The two large works [in the atrium] are made with the architecture. They’re obviously in the middle of this enormous amount of light which explains why I asked a lighting technician-artist, Madjid Hakimi, to see what he could do. We first worked together on the opera Daphnis et Chloé at the Opéra de Bastille in 2014. Then I asked him to do something very special for the exhibition of a rediscovered painting by Caravaggio that was being presented at Kamel Mennour. So this was the the third time [that we collaborated] and what he’s done is remarkable.

The [second-floor] space is like a more banal room because it’s shut off from the store’s traffic. So it enables another type of construction as it’s isolated from all the rest.

How did you decide which colours to use – white and pink for the two works in the atrium, blue and yellow for the two Cabanes éclatées?

Daniel Buren: 
There’s no explanation, I hate giving one! I treat colours like a material and so all colours are possible. Some indications enable putting certain colours and other indications, providing one knows them, preclude putting certain colours. In half a century, I’ve carried out tons of experiments. […] In some places, there are colours that one shouldn’t use if one knows that they have a cultural or emotional relationship with the place where you’re working. If I’m making a work in Japan, I’m careful not to use purple and white because, for the Japanese, they’re a symbol of funerals and I don’t particularly want my work to be seen with those ideas behind it. One can be easily trapped. If you make a work in a city using the colours of the opposing football team, it immediately triggers stupid controversies. 

Colour is the essential reflection in my work. But it’s in relation to where it is, how it plays out, what the conditions are etc. It’s never, I’d say, personal even if I have colours that I prefer to others, like everybody. […] If one imagines transporting the same work to another country, which has happened once or twice in my case, the piece is totally different because it doesn’t have the same rhythm and the colours don’t follow in the same way.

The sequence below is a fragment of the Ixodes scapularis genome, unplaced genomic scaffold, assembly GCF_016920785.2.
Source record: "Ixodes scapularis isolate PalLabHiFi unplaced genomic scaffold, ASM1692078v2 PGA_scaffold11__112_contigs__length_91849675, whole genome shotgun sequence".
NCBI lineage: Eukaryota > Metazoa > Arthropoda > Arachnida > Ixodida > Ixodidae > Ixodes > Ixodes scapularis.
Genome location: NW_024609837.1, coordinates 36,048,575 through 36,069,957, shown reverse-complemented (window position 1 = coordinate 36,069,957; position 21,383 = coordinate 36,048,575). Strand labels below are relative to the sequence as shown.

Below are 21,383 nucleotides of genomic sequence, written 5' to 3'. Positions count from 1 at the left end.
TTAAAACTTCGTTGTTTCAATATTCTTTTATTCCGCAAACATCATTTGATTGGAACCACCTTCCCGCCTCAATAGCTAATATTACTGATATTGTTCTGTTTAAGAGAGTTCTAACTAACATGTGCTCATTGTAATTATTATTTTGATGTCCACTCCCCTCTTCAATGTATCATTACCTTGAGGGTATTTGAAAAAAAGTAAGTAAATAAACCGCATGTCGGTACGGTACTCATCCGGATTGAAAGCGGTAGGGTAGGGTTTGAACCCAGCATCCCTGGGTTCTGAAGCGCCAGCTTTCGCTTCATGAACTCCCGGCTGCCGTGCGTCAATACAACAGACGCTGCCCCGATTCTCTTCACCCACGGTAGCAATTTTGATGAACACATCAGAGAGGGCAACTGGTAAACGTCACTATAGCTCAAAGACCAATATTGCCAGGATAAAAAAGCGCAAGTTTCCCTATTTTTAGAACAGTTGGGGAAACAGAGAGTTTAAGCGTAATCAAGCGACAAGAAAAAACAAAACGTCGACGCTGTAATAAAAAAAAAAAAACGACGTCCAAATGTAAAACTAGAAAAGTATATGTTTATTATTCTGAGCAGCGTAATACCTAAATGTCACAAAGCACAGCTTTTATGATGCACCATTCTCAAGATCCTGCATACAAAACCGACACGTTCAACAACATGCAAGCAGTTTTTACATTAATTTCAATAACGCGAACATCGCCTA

Here at Le Bon Marché, we initially talked about white – half seriously, half jokingly – in the sense that this exhibition is taking place during Le Bon Marché’s white month or white week. One piece [in the atrium] uses white, the other is in pink because pink worked very well with the tests I did. But it could have been sky blue, apple green or black. 

Then [on the second floor], as I knew that I was going to make two works, I wanted to have two complementary colours. As you know, there aren’t many: blue and yellow, red and green or black and white. Very few contrasts have been identified in the range of colours.

You started making the Cabanes éclatées in the 1970s. What role do these exploded cabins represent in your work?

Daniel Buren: 
I started making the cabins in the early 1970s. And this created a sort of possibilities of themes that I’ve used very often since then. Unless I’m mistaken, I’ve never made two the same. They’re always in different materials, colours, forms, sizes, places, outdoors or indoors or in a museum, permanent or non-permanent etc. It indicates specific things each time. What interested me in the cabins – and here’s a good example – is that it’s the idea of a corpus in the centre of a space. If the space is square, it’s in the middle of a square, otherwise it’s in the middle of a rectangle or a circle. Everything that’s cut out of the cabin is projected onto the first wall that one encounters. The interior space is therefore slightly disrupted because there’s also an exterior. Here, the effect is augmented because the piece is entirely covered in mirrors. So one is really inside a kind of real explosion that, I’d say, isn’t illusory but infinite thanks to the mirrors […].

What can you tell us about the second act of your exhibition taking place this summer?

Daniel Buren:
For that, you’ll have to come back!


Interview by Anna Samson

Photo credits © DB-ADAGP Paris 



More Interviews
See all